Artist Michelle Sylliboy
-by Anne Farries
Michelle Sylliboy likes carving in soapstone because it’s easier on her body than marble or bone.
And she likes hieroglyphs, because they contain the history of her people in a language created before white settlers arrived from Europe.
“We have a hieroglyphic language that not a lot of people know about,” Sylliboy, a sculptor, poet, and photographer, who grew up in Waycobah, said Saturday at the Inverness County Centre for the Arts, where, as artist-in-residence, she is giving two public workshops this month.
“Prior to contact, hieroglyphics were used to record the tribal records and to create maps,” she said. “When I was growing up, elders would hold the hieroglyphic books and read from them. They were fluent in the writing.”
“Then contact came, and the priests tried to convert the Mi’kmaq people. A priest (Chrétien Le Clercq, born 1641, Franciscan) noticed children writing on birch bark; he realized they were recording what he was saying. Children are smart about picking up languages, right?”
“He told his superiors in Europe that he ‘invented’ a language, but he didn’t. All he did was steal the language.”
“He made a mockery of the Mi’kmaq people. He wrote an autobiography and described his travels and meetings with the Mi’kmaq people, but never once wrote their names down.”
Sylliboy is the daughter of Grand Chief Ben Sylliboy, who died in November. She came home last summer for field work towards a PhD through Simon Fraser University. Her thesis-in-progress includes creating a school curriculum around Mi’kmaq hieroglyphs and, ironically, making use of Le Clercq’s writing.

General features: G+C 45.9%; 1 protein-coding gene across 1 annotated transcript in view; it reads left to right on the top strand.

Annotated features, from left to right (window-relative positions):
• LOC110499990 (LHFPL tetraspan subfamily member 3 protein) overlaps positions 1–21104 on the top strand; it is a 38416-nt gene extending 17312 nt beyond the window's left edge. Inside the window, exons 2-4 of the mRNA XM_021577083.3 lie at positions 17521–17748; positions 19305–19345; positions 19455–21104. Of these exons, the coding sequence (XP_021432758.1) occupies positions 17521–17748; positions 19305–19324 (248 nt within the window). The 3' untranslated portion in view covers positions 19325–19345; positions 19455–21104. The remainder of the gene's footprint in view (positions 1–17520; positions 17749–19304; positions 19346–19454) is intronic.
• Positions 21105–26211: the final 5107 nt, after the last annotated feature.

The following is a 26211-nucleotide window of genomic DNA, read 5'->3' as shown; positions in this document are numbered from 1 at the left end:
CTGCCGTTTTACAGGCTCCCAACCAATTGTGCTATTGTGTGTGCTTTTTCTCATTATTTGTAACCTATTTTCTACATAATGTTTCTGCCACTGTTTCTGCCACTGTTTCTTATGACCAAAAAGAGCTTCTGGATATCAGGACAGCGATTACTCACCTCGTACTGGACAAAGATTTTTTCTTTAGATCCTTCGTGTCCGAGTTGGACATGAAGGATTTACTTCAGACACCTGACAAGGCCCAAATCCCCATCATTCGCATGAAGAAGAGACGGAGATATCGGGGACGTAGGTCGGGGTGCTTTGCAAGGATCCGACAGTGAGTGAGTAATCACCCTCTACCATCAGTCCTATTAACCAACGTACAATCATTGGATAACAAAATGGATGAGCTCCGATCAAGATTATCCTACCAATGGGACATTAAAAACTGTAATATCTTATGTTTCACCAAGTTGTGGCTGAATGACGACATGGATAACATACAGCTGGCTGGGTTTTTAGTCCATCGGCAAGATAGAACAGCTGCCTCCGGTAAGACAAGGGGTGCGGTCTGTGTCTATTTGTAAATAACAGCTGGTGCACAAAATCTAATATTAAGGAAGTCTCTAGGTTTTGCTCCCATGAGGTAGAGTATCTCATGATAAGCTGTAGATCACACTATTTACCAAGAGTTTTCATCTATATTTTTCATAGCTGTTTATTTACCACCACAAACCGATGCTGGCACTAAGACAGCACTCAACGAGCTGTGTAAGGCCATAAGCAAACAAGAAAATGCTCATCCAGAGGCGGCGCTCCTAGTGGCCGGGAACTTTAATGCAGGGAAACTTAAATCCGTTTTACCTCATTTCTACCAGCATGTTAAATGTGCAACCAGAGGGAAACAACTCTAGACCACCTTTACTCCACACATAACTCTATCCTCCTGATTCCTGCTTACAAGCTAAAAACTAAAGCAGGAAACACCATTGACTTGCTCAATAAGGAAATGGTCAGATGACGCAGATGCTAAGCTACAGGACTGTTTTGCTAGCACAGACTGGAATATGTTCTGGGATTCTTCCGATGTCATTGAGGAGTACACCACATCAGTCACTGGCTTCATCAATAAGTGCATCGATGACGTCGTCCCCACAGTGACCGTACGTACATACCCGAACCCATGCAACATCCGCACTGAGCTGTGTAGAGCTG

“The book is problematic but also useful, because it explains where he went and who he spoke to,” she said. “It’s difficult because he was writing about my ancestors. He was condescending and harsh every time he spoke to one of my ancestors.”
“He outed himself, though, because he wrote, ‘I was surprised when I went to one village and they understood the hieroglyphics that I invented’.”
“So, there were all these half-truths, because we know that the hieroglyphics were used previously by the Mi’kmaq people.”
“The language was used for maps, and it comes from the land, so it’s important.”
Sylliboy’s research includes talking to elders in Mi’kmaq communities in Atlantic Canada.
There’s an urgency about the project.
“Since I came home last summer, I met up with hundreds of people,” she said. “Every single community I’ve been to, they’ve been thirsty for it.”
But two of the linguists and elders who guided Sylliboy’s work have died, and Dr. Murdena Marshall, who wrote the only modern book on Mi’kmaq hieroglyphs, recently had a stroke and can no longer communicate with Sylliboy.
At the request of the elders, Sylliboy is modernizing the definitions in a centuries-old dictionary that the priests collected so they could translate prayers.
She is also developing a curriculum to teach the language at schools. To that end, she has talked with teachers and given workshops across Cape Breton, including one in which all 220 students at We'koqma'q Mi'kmaw School painted hieroglyphs on birch bark.
And, she is taking the work to a broader audience.
“One of the things I want to do here is have workshops where people go through the dictionaries that I was given and get engaged in the language and do something creative with it,” she said.
That includes two workshops she is giving at ICCA in July. One is a half-day of painting hieroglyphs on birch bark; the second a full day of soapstone carving.
“It’s a nice workshop, because it’s all day, and people will do a small piece, a pendant, and create a hieroglyphic symbol on that,’ she said.
Inverness County Centre for the Arts: Birchbark hieroglyphs July 14th, $25. Soapstone pendant carving July 21st, all day, $90. Tools supplied. Soapstone available for purchase. Class size limited.
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